The idea of having homework and getting report cards again can
be intimidating. But don't worry - we've provided some helpful
hints to put you on track for scholastic success.
Review the course expectations
At the beginning of each term or semester, your professor will
provide you with a syllabus. This handy tool will give you an
overview of what to expect as you work your way through the class.
Many syllabi even include important deadlines or outlines of the
content you will cover. Be sure to keep your syllabus and refer to
it often. It can help you stay focused and remind you of the
overall learning goals for the course.
Make a schedule
Add deadlines, the dates of tests and due dates for important
assignments to your family and/or work calendars. That way, you'll
be able to keep track of all of your commitments in one place, and
better prepare for busy days or weeks. You may also want to block
off time each week to study - so you'll be less likely to fall
behind or push school work to the back burner.
If you have a huge assignment, break the project into manageable
steps or "pieces" and use to-do lists to identify individual tasks.
Be sure to set deadlines for each item. Checking off items on your
list will help you keep track of your progress, and provide
encouragement as you move forward.
Create a Family Study Hall or Find a Study Buddy
If you're not the only student in your family, you may want to
create a family "study hall." Clear room on the kitchen table and
work on your homework while your kids do theirs. That way, you can
provide each other with "moral support," and the subjects you are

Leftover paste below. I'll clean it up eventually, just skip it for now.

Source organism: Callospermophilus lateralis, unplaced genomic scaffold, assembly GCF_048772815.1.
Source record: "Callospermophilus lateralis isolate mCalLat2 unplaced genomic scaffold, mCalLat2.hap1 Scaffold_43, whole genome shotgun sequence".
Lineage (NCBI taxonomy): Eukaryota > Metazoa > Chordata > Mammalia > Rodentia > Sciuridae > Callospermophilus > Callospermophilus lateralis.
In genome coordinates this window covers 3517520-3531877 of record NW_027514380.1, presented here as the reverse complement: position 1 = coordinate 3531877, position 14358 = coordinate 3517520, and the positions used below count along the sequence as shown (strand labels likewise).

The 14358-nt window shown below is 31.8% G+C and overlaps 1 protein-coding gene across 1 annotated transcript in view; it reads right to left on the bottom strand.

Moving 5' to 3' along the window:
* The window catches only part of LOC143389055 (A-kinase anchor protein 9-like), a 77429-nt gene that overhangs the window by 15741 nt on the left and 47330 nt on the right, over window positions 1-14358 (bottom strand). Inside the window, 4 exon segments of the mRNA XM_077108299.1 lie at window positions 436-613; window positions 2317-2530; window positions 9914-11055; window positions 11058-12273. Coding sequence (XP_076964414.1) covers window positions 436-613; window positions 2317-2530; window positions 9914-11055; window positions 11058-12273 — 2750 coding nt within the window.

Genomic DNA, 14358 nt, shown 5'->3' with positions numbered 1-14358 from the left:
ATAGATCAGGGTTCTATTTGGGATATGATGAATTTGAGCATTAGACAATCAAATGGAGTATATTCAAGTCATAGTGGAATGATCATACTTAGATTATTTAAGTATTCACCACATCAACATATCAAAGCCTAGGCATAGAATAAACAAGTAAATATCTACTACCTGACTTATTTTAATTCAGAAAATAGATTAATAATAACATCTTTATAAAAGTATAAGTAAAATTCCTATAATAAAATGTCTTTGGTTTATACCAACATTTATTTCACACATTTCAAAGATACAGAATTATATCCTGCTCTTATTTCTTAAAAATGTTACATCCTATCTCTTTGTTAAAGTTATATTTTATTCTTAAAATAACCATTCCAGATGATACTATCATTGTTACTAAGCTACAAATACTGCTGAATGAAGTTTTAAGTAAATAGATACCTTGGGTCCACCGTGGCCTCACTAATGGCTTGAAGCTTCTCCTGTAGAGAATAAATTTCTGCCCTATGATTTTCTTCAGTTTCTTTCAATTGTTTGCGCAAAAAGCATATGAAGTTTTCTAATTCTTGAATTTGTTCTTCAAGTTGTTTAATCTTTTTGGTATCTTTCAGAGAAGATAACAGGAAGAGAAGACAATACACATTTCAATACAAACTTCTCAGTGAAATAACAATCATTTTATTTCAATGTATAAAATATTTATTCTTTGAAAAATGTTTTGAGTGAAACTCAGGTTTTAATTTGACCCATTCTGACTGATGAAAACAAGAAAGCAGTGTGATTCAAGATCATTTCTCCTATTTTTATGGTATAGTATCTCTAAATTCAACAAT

each exploring can provide great family conversation starters. Of
course, your commitment to your studies will also set a great
example for your children.
Don't have kids? Join a study group, or simply set aside time
with your spouse or partner to learn together. You can tackle
homework and class projects, and he or she can explore the
internet, read a book or magazine or practice a hobby. If you
prefer to study on your own, find a comfortable place and let your
family know you need some quiet time to focus.
If you attend classes on campus, you may want to take advantage
of study spaces available at the library or student center. Most
schools also offer free tutoring, so ask your RBA coordinator if
you'd like extra help in a particular class.
Study at work
Your employer may be willing to let you use your computer and
office space in the evenings or outside of your regular work hours,
so you can have a quiet and organized workspace to study.
Be sure to tell your employer about your decision to return to
school, and explain how earning your degree will help you in your
career. If he or she is supportive, you may be able to request an
alternative work schedule during exam weeks. Remember to always be
respectful, and, if you make special requests, notify your
supervisor well in advance.
Looking for more information?
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